Sad Plants

30 Jun

sadplant2

Time never ceases to march forward, even when we stop looking at it. I went away for my sister’s wedding, and left the garden in the care of a trusted friend. I wrote up a simple list of water guidelines, and hoped for the best. Without my watching eye, perhaps because they sensed my absence, and although with promises of my friend of care, many of my plants looked haggard upon my return. What happened? They looked watered, they hadn’t dried up. They just looked sad. I’ve heard it before, many people have said at one point or another, “my plant looks sad”. Are we just anthropomorphizing?

There are studies that show that plants have senses. Just last week there was an interview with Daniel Chamovitz, author of What a Plant Knows in Scientific American. See here.  

There is even an entry in Wikipedia about Plant Perception, although under the paranormal wiki.

Much like meat-eaters, I suspect denying this science is due to self-serving ideas. How can you peacefully eat a pork chop when you know how much suffering a pig goes through to end up in your plate. As a vegan, I ponder these questions too “If my cabbage convulses as it is boiled, what right have I to eat it?”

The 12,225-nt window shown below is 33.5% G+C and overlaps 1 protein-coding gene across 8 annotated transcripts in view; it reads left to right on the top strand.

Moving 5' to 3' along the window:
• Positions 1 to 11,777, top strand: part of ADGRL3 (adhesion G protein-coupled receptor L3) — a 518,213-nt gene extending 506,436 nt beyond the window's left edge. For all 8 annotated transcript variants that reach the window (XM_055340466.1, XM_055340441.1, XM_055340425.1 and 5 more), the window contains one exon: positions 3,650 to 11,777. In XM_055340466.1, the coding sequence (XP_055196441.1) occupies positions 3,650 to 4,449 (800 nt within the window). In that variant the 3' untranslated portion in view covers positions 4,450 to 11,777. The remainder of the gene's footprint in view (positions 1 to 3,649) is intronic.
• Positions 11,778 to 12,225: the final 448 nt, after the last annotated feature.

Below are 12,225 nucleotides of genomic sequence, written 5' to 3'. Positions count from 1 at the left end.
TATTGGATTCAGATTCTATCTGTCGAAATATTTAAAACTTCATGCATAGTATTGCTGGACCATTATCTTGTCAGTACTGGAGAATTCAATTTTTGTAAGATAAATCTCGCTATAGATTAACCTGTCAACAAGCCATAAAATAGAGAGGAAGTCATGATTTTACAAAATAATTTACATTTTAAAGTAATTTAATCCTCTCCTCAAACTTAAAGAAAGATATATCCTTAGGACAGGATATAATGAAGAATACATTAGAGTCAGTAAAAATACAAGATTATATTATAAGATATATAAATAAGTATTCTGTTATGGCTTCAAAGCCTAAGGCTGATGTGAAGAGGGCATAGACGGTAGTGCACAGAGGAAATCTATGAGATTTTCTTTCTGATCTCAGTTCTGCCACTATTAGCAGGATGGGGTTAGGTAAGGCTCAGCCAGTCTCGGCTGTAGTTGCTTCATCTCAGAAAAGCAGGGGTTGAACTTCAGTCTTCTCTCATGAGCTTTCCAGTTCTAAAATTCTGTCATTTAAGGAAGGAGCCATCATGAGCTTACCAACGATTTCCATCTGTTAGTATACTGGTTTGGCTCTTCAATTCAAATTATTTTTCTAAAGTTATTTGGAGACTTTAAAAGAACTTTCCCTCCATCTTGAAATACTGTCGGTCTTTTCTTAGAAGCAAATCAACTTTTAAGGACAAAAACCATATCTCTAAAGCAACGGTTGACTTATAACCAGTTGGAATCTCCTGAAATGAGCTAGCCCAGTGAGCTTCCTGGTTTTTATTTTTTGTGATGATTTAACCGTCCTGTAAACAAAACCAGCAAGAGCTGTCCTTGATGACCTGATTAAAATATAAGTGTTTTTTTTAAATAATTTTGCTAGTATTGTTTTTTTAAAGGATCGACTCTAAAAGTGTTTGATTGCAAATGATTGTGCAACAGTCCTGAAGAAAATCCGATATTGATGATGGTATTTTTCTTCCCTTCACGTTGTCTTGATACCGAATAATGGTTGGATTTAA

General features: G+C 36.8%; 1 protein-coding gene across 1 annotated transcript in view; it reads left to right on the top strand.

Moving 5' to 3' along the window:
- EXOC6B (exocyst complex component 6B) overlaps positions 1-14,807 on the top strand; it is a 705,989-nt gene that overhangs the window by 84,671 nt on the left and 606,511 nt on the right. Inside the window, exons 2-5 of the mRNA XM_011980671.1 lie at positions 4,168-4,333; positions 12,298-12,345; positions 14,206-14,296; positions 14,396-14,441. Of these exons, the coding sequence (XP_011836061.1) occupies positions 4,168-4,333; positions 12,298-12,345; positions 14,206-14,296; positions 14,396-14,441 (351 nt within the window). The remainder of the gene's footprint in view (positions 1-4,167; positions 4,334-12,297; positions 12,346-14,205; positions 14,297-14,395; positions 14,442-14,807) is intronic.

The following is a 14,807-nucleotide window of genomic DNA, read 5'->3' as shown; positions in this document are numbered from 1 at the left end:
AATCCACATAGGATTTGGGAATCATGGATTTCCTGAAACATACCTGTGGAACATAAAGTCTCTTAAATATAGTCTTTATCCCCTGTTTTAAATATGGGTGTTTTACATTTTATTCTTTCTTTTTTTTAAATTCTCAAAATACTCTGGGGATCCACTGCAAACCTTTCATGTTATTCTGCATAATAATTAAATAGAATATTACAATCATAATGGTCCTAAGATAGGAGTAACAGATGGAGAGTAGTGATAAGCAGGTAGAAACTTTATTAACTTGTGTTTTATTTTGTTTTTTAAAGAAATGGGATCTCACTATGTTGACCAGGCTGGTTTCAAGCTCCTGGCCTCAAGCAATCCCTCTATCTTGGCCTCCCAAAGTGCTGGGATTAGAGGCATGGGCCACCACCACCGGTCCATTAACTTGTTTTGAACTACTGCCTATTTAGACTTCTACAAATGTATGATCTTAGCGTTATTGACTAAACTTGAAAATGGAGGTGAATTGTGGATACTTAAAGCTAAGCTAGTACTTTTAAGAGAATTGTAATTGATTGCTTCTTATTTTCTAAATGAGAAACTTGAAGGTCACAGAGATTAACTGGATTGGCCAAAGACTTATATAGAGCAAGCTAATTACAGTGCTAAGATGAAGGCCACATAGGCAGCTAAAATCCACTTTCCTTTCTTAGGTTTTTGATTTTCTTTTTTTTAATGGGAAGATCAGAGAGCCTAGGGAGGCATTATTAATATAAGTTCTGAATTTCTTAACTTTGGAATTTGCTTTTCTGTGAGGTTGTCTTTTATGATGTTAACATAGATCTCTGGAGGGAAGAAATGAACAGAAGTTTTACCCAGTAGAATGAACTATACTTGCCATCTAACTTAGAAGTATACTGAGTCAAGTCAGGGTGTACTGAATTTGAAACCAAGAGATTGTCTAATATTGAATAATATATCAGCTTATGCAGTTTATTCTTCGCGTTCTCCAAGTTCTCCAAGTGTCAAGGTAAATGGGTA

I have to remind myself that the reason behind my veganism is to cause the least harm (harm-reduction): to animals, the planets, and my health. If it were not for plants, what would I eat? What then is our ethical obligation to plants? Am I being as callous as meat-eaters? Or as utilitarian as Peter Singer?

Surely my plants missed me. And I them! Throughout my time in Arkansas, I visited private gardens, for the first time having the common lore of gardeners. Inevitably the remarks turned to this same theme “Oh, look at these tomatoes, they sure look happy!” All the while, my own garden invaded my thoughts, and I even called my friend to make sure my plants were doing ok.SadFlower

“None have died. I’ve been following your list of instructions to the detail.” He promised. They did not die, but they sure missed me.

Oh, my sweet plants, I am here and back with you, to carry you in your life. I realize that I left you for a week, but I am back. And so glad that I am.

One Response to “Sad Plants”

  1. gardenengineer February 10, 2014 at 12:07 pm #

    I only received notice of this posting last week—two years late! Better late than never, I suppose. I know that my garden misses me when I’m away and it always gives me a little surprise (sometimes good, sometimes bad) when I return. Choice of caretaker is important although no-one can love it like you do.

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